View Poll Results: Should benefits be extended?

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  • yes

    44 42.31%
  • no

    50 48.08%
  • let them starve

    4 3.85%
  • Who cares?

    1 0.96%
  • other

    5 4.81%
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Thread: Unemployment Benefits Extension

  1. #121
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    Re: Unemployment Benefits Extension

    Quote Originally Posted by fredmertz View Post
    obviously I don't mean let the crime happen - I mean - let them try. We'll take care of it as we always do. And great point on the prison system - perhaps it too needs to be re-evaluated - (both in benefits prisoners get - perhaps cutting them down or cutting down who gets them AND in who goes to prison - there are some pretty easy things we could change in our laws that would free up prison space and a LOT of money).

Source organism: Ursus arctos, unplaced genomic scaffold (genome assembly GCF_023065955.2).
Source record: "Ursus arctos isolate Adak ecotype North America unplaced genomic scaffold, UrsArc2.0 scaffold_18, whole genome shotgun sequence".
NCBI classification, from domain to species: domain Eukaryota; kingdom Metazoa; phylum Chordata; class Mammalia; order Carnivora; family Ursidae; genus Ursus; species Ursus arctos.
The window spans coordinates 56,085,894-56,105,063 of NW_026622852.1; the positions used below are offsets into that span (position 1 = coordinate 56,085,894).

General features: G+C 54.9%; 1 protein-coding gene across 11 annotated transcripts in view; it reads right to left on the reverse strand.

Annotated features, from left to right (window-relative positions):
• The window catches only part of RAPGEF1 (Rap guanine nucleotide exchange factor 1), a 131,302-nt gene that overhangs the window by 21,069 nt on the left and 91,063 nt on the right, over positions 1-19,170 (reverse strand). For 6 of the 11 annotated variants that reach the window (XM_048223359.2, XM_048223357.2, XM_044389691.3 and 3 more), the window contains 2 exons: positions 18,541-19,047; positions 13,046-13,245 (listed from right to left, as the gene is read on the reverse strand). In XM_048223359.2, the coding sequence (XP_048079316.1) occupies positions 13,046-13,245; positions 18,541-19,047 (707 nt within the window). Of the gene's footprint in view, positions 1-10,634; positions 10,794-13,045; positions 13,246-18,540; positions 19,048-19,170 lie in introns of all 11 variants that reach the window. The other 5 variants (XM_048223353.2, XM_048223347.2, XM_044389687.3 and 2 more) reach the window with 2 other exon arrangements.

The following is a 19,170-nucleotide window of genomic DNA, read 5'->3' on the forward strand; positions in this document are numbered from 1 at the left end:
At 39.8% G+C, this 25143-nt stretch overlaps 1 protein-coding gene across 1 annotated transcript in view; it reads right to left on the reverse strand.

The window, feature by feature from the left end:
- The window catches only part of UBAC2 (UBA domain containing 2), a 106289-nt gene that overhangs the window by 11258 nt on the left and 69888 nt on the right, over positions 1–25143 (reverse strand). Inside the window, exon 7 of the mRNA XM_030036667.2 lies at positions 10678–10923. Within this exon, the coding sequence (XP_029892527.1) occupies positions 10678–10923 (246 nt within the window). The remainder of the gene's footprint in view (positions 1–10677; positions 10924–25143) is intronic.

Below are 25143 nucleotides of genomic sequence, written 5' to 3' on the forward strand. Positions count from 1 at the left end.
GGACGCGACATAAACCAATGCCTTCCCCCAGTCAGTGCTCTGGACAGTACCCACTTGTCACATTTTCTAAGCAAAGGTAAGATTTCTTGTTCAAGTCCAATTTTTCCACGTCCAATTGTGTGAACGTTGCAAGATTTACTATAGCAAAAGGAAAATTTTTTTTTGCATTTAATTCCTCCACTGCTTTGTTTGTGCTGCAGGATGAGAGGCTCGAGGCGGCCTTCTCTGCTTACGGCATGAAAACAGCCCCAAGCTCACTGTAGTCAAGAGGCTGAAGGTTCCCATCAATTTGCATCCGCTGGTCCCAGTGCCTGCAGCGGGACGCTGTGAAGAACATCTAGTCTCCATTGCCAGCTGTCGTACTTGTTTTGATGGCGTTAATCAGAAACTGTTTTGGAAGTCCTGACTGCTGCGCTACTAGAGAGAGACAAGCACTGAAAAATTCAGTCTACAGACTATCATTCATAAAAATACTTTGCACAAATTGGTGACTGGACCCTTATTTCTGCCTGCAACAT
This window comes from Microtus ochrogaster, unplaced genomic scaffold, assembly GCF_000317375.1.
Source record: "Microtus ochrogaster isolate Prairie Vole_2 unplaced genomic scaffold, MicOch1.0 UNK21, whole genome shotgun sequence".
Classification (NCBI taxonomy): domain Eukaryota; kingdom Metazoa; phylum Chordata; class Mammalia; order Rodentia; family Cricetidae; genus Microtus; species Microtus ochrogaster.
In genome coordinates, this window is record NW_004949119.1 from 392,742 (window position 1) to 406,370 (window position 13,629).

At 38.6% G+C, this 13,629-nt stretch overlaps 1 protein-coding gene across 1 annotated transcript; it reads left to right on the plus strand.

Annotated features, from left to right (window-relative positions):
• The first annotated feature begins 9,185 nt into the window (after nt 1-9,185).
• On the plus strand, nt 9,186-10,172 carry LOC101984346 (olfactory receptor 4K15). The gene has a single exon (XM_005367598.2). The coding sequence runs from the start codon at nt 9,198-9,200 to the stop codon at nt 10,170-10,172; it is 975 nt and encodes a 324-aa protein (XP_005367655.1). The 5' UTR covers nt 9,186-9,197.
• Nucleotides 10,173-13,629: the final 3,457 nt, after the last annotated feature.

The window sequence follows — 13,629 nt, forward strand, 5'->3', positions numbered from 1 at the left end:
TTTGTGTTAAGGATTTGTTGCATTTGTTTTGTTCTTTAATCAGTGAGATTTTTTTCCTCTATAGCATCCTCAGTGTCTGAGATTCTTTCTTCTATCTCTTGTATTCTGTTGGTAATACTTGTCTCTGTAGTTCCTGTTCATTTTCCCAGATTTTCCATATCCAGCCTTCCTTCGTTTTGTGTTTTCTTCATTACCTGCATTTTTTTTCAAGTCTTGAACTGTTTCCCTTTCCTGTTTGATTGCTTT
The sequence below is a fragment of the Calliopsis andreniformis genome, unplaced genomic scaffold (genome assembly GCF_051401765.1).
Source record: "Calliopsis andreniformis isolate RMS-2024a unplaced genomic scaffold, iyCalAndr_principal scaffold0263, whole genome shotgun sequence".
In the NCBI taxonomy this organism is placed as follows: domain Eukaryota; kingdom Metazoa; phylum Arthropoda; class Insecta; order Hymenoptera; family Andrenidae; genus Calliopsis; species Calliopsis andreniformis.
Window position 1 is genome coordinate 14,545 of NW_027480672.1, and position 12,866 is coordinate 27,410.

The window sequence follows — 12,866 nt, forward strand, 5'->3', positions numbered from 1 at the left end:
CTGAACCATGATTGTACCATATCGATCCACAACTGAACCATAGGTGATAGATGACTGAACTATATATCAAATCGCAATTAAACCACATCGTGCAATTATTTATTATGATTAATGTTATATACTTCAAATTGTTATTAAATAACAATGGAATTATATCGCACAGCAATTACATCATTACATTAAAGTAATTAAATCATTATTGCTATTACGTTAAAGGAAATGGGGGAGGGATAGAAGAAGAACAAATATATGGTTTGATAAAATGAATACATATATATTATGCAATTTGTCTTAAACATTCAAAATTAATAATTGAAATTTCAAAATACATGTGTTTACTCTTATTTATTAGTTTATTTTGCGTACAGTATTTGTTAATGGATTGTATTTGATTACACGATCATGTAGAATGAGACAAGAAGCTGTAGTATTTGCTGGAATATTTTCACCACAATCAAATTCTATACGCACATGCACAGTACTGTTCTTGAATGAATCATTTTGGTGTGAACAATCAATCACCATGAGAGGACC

It costs a hell of a lot of money to keep people in prison. I think it's a lot cheaper to educate them or even have public work projects to help them stay employed. At least we will have something to show for it.

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    Re: Unemployment Benefits Extension

    Quote Originally Posted by fredmertz View Post
    I definately agree! We should re-evalute a LOT of gov't spending. But when we re-evaluate each area, we can't say "well look what we're spending over there!" We need to decide if the spending is appropriate in each area despite spending in other areas. So despite the fact there are certainly other areas that could be cut dramatically, this is one area that I think we did the right thing. We can't spend money we don't have. If we want to continue it, let's get the funding to continue it instead of 'figure it out later'.